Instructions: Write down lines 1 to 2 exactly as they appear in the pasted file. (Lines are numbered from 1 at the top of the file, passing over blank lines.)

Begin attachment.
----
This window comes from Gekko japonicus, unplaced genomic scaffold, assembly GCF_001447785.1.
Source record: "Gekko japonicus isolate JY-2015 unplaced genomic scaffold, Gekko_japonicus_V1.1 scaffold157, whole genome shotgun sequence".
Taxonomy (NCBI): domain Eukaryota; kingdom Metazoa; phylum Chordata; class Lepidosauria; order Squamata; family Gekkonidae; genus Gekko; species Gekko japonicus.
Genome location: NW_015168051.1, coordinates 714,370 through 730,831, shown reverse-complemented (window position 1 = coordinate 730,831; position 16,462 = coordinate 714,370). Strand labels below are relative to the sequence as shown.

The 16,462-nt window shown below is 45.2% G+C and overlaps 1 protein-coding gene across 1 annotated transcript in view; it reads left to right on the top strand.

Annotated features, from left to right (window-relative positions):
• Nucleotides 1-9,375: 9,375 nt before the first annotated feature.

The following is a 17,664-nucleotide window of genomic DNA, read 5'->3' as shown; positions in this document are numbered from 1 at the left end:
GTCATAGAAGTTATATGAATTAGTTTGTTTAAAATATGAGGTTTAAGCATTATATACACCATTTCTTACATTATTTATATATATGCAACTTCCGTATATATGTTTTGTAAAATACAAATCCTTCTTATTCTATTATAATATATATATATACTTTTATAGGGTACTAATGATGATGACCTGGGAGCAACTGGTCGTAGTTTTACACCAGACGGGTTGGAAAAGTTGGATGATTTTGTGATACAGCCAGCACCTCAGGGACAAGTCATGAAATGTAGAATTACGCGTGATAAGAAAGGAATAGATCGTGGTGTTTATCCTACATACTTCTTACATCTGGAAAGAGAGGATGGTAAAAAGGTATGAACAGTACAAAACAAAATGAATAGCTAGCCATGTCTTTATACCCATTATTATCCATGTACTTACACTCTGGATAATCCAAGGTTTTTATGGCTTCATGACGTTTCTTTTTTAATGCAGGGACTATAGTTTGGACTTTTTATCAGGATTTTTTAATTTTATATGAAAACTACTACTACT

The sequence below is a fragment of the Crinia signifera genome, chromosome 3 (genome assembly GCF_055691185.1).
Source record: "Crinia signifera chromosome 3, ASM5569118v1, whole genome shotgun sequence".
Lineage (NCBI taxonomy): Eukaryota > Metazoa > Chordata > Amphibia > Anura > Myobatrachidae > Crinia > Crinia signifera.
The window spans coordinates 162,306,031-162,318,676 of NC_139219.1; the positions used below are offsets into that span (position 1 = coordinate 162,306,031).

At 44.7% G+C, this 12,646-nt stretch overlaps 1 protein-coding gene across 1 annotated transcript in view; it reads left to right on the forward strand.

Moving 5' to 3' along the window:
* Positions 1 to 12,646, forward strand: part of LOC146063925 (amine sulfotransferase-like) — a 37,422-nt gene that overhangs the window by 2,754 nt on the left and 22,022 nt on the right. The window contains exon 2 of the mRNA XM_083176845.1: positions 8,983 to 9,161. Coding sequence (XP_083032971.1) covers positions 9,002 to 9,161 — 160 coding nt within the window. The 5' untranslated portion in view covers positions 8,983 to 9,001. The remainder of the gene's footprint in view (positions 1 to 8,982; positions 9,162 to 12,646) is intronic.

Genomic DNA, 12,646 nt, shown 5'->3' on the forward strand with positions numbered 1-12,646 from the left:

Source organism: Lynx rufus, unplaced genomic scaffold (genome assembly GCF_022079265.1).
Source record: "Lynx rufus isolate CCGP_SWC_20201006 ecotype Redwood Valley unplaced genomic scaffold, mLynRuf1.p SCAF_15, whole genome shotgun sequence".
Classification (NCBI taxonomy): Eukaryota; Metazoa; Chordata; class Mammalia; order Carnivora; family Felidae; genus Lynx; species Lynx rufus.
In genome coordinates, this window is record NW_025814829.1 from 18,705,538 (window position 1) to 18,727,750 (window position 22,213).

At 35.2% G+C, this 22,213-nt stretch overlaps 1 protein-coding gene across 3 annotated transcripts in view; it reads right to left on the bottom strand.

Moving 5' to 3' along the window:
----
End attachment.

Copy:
This window comes from Gekko japonicus, unplaced genomic scaffold, assembly GCF_001447785.1.
Source record: "Gekko japonicus isolate JY-2015 unplaced genomic scaffold, Gekko_japonicus_V1.1 scaffold157, whole genome shotgun sequence".